1. Practice setting up a new tent before leaving home.
2. Seal the seams of your tent. You’ll have a drier night. Some tents come with a tube of sealer. It’s also available at outdoor-equipment retailers.
3. I prefer aluminum over fiberglass tent poles, and flush- over collar-joint poles. Aluminum is more durable, and flush-joint poles tend to slide through tent-pole sleeves easier, making set up and take down quicker.
4. Slightly polish the connecting joints of your tent poles with super-fine-grit wet sandpaper for an easier fit.
5. If an aluminum pole joint jams, gently heat one side so it will expand.
6. If you’re on a budget, don’t cheap out on tents or sleeping bags. Trim money elsewhere, mistakes with these two most critical items can be disastrous.
7. Some tents are over-rated in sleeping capacity. Two feet of width is nice for a comfortable sleep, not the 18 inches or less many tent makers allow.
8. Clean, dry and air your tent after each trip. It will last longer and not mildew.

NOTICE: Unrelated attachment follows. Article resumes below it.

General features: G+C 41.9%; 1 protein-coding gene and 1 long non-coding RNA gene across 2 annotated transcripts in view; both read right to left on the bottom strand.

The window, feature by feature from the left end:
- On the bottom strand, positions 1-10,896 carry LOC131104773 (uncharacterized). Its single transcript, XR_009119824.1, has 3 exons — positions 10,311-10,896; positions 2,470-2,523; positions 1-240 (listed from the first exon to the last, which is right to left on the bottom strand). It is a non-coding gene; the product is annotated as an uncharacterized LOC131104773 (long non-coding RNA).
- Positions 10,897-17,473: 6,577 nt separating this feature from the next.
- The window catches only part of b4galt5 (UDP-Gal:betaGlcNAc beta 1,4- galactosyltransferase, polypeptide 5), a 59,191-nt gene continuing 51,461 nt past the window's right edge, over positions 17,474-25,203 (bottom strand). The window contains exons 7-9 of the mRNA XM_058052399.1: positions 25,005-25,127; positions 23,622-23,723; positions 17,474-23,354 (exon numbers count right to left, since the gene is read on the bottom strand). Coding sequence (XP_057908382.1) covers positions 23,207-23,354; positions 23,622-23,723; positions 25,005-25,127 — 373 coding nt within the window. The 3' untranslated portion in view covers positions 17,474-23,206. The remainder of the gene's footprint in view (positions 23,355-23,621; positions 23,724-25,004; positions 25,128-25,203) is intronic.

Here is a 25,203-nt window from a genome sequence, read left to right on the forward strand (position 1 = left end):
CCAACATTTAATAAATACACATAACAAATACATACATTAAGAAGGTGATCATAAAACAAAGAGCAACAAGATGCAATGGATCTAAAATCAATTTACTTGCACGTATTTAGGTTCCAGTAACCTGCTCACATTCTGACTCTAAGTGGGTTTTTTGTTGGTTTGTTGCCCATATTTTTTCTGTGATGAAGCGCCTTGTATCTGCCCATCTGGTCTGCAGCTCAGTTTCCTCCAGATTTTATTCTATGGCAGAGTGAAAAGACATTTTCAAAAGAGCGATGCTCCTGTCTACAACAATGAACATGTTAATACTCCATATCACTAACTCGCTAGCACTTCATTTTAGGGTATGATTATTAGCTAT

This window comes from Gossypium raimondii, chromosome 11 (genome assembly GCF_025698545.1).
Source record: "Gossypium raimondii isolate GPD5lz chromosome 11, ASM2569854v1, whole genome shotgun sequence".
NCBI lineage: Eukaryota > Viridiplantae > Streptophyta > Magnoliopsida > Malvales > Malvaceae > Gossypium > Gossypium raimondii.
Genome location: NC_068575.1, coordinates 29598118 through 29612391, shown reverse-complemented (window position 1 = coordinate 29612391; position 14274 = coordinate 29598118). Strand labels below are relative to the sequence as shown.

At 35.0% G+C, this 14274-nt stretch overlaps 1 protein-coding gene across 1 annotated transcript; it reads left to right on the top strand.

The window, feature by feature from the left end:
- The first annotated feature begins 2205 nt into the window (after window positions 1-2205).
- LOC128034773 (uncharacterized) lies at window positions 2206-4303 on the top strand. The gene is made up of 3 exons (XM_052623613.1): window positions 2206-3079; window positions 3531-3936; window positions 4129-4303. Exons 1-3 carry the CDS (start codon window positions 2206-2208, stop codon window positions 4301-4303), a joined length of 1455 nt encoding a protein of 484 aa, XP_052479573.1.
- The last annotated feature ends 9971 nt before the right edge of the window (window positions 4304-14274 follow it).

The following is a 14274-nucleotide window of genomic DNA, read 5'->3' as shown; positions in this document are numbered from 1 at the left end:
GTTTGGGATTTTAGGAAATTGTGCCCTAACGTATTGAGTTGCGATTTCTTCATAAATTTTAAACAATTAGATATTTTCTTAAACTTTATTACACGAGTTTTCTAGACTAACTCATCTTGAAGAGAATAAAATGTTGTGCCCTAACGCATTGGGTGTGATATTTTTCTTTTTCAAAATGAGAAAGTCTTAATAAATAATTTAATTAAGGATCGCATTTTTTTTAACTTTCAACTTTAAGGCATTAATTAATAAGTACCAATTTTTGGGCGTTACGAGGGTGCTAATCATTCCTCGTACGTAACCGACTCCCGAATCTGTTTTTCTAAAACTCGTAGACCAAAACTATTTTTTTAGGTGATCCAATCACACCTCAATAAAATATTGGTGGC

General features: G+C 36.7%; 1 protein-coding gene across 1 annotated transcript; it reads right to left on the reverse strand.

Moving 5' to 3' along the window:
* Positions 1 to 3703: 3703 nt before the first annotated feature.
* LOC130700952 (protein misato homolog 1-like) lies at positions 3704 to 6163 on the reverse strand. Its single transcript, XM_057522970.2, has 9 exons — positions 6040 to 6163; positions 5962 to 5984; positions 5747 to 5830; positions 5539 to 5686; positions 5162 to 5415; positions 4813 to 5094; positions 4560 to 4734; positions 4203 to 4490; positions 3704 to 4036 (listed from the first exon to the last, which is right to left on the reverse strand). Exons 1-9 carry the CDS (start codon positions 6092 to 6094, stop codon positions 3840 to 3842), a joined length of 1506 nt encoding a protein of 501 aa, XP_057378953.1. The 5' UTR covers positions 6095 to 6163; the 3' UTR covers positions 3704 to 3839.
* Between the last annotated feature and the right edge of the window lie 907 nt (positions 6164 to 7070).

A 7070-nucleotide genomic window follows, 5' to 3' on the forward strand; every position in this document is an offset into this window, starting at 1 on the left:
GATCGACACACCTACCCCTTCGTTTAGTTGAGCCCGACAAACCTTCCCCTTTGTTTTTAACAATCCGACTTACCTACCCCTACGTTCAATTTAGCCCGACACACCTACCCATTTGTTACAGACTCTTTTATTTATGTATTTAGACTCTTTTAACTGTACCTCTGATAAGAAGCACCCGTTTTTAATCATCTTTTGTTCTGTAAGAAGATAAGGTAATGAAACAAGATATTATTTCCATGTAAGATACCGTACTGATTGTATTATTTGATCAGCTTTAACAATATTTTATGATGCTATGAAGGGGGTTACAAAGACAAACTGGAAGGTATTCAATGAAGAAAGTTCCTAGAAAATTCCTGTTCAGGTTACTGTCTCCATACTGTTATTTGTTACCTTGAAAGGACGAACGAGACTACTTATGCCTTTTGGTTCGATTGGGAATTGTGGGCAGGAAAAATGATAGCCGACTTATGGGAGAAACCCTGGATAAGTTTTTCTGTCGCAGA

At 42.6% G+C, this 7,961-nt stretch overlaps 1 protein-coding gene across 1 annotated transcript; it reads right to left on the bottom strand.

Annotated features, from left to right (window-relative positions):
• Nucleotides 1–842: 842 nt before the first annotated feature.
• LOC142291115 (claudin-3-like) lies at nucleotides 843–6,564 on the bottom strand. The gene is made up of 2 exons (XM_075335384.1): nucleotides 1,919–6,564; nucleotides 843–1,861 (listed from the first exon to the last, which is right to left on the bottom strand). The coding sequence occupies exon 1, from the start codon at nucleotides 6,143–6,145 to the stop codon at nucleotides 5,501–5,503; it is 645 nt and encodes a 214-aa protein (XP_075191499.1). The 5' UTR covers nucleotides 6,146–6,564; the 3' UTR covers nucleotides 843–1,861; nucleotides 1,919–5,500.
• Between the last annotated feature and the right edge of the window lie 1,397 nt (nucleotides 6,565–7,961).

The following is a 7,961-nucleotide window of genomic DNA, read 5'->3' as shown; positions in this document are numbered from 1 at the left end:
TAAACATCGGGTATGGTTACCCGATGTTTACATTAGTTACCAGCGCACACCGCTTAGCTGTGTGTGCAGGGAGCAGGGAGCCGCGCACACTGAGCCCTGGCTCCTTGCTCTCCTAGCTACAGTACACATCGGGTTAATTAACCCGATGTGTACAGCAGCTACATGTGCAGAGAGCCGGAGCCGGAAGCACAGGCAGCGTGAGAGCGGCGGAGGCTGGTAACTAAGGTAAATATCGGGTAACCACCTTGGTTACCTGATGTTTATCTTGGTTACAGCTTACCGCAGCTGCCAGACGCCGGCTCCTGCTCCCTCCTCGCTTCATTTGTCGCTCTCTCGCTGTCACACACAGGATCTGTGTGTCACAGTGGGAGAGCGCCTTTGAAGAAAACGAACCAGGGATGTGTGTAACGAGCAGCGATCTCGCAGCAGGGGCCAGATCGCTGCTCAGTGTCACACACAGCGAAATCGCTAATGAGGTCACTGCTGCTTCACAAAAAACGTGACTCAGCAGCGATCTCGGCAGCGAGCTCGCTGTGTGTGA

9. Check your tent for contents and condition prior to each trip. Give yourself enough time to replace or repair parts if needed.
10. Shop for a tent with a vestibule. The vestibule offers protected space for boots or wet gear just outside the tent.
11. Shop for a tent with a gear loft. It’s a great place to dry socks and other wet clothing if the weather is stormy.
12. Bugs are attracted to bright colors (especially red and yellow), so keep your clothing-color choices toned down for camping.
13. Stick to high-quality wool-blend socks for hiking. Cotton traps sweat next to your skin.
14. Leave those left over rock concert T-shirts at home. Invest in high-quality “wicking” or “hydrophobic” (pulls moisture away from your skin) base layer wear.
15. Layering is the key to proper camping attire. Have a base layer, a mid-layer (insulator such as fleece) and a shell (rain jacket).
16. Break in those new boots long (weeks) before you walk a mile in them. This is best done by wearing them for a couple hours a day around the house.